July / August 1928
J. V. Stalin
J. V. Stalin, Works, Vol. 11, pp. 307-24, Moscow, 1954
since Comrade Molotov has already stated here the views of the C.P.S.U.(B.) delegation, I have only to say a few words. I intend to touch upon three questions which came up in the course of the discussion, and that only lightly.
These questions are: the problem of the capitalist stabilisation, the problem of the class battles of the proletariat in connection with the growing shakiness of the stabilisation, and the problem of the German Communist Party.
I have to note with regret that on all these three questions both Humhert-Droz and Serra landed in the quagmire of craven opportunism. Humbert-Droz, it is true, has so far spoken only on formal questions. But I am referring to his speech on matters of principle at the meeting of the Political Secretariat of the E.C.C.I., where the question of the Rights and the conciliators in the German Communist Party was discussed. I think that it is precisely this speech that forms the ideological basis of the position taken up at this meeting by the minority in the E.C.C.I. Presidium. Consequently, Humbert-Droz 's speech on matters of principle at the meeting of the Political Secretariat of the E.C.C.I. cannot be passed over in silence.
I said that Humbert-Droz and Serra have landed in the quagmire of craven opportunism. What does that mean? It means that, besides overt opportunism, there is also covert opportunism, which fears to show its true face. And this is precisely the opportunism of conciliation towards the Right deviation. Conciliation is craven opportunism. I must, I repeat, note with regret that both these comrades have landed in the quagmire of craven opportunism.
Permit me to demonstrate this by a few facts.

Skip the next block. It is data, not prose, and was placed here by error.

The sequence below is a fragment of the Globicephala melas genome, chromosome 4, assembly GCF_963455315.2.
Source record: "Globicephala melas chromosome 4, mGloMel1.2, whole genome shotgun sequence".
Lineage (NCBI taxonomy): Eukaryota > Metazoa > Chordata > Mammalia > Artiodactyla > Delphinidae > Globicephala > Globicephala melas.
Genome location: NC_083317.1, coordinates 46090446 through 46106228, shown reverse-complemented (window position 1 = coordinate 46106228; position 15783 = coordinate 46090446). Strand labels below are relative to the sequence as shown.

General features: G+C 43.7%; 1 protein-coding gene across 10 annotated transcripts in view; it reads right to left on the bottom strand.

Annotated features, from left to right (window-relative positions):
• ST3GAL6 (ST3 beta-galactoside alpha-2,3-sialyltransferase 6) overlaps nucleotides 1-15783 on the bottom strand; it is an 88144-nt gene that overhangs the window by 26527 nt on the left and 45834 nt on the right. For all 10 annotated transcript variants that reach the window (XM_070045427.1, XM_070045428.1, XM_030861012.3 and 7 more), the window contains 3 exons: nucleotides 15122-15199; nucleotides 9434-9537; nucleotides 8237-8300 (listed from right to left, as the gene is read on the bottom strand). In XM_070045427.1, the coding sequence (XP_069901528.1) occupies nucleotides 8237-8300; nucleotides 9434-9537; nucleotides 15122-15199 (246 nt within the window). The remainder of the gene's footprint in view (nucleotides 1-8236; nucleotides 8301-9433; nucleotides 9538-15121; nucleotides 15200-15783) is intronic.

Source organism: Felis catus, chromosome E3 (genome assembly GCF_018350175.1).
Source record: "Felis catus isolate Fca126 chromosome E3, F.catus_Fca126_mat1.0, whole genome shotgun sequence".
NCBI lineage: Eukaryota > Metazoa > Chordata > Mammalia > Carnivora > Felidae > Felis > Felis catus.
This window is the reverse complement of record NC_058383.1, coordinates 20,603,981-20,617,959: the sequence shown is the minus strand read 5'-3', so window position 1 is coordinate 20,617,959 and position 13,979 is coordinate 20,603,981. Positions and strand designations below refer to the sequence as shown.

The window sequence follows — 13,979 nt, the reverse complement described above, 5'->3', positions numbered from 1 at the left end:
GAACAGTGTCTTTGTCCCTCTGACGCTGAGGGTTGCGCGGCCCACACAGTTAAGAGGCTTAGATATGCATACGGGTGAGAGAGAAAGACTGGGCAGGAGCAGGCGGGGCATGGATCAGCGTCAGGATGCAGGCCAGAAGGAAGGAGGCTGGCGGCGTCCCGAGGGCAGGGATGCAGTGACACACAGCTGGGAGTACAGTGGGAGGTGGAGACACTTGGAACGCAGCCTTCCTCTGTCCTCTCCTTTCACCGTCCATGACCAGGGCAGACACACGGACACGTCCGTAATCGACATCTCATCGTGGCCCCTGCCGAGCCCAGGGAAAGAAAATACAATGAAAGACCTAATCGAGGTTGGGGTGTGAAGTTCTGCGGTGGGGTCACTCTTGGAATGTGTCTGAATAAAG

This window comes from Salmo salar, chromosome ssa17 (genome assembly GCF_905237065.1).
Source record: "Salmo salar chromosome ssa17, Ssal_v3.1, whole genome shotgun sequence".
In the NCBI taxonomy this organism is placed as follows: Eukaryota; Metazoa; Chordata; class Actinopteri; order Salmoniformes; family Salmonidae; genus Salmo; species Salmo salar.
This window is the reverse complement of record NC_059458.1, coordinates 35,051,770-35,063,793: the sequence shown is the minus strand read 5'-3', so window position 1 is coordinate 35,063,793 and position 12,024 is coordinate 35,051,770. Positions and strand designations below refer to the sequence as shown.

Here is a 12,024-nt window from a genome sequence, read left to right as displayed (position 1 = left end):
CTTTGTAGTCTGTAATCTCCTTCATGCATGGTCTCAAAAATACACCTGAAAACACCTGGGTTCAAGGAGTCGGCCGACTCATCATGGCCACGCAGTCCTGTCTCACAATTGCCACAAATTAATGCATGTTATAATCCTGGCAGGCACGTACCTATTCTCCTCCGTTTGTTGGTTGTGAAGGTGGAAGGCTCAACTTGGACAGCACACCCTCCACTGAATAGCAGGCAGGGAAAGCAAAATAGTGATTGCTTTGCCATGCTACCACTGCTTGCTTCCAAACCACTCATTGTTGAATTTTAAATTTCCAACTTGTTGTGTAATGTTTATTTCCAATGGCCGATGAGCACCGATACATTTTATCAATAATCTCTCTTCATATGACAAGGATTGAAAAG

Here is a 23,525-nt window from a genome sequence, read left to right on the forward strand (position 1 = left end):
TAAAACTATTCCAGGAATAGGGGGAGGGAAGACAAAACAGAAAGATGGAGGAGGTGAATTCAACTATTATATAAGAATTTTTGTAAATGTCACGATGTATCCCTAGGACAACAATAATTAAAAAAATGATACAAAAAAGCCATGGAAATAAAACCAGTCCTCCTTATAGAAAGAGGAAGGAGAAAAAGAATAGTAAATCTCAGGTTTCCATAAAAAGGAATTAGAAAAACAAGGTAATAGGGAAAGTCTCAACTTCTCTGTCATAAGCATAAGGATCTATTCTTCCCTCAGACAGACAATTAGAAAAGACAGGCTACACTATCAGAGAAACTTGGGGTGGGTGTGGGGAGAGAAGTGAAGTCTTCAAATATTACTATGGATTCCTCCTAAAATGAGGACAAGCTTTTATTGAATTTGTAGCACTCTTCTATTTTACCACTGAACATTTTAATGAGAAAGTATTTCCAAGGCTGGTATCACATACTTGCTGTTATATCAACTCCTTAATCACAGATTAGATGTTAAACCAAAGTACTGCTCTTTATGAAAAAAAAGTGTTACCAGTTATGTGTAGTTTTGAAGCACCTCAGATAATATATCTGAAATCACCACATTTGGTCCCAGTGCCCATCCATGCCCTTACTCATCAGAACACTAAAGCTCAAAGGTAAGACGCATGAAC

The Comintern holds that the present capitalist stabilisation is a temporary, insecure, shaky and decaying stabilisation which will become more and more shaken as the capitalist crisis develops.
This by no means contradicts the generally known fact that capitalist technology and rationalisation are advancing. More, it is just because they are advancing that the inherent unsoundness and decay of the stabilisation is developing.
Yet what did Humbert-Droz say in his speech in the Political Secretariat of the E.C.C.I.? He flatly denied the shakiness and insecurity of the stabilisation. He bluntly declared in his speech that "the Sixth World Congress virtually condemned the vague general formula that the stabilisation is unsound, shaky, etc." He bluntly declared that the Sixth Congress thesis on the third period says nothing about the stabilisation being shaky. Can it be considered that Humbert-Droz is correct in making this assertion? No, it cannot. It cannot, because the Sixth Congress of the Comintern said the very opposite of what Humbert-Droz claimed in his speech. In the paragraph on the third period, the Sixth Congress of the Comintern plainly states that:
"this period (i.e., the third periodJ. St.) inevitably leads, through the further development of the contradictions of the capitalist stabilisation, to a further shaking of the capitalist stabilisation and to a sharp accentuation of the general crisis of capitalism."
Mark, "a further shaking of the stabilisation.". . . What does that mean? It means that the stabilisation is already shaky and insecure, and that in the third period it will become further shaken. Yet Humbert-Droz permits himself to scoff at all, including the German Communist Party, who say that the stabilisation is shaky and decaying, who say that the present struggle of the working class is undermining and disintegrating the capitalist stabilisation. Whom is Humbert-Droz scoffing at? Obviously, at the decisions of the Sixth Congress.
It follows that, under the guise of upholding the decisions of the Sixth Congress of the Comintern, Humbert-Droz is actually revising them, and is thereby sliding into an opportunist conception of the stabilisation.
So much for the formal side of the matter.
Let us now examine the substance of the matter. If it cannot be said that the present stabilisation is shaky, or unsound, or insecure, then, after all, what is it? Only one thing remains, and that is to declare that the stabilisation is secure, and at any rate is growing firmer. But if we are faced by a capitalist stabilisation that is growing firmer, what can be meant by saying that the crisis of world capitalism is growing sharper and deeper? Is it not clear that this leaves no room for any deepening of the capitalist crisis? Is it not clear that Humbert-Droz has become entangled in his own contradictions?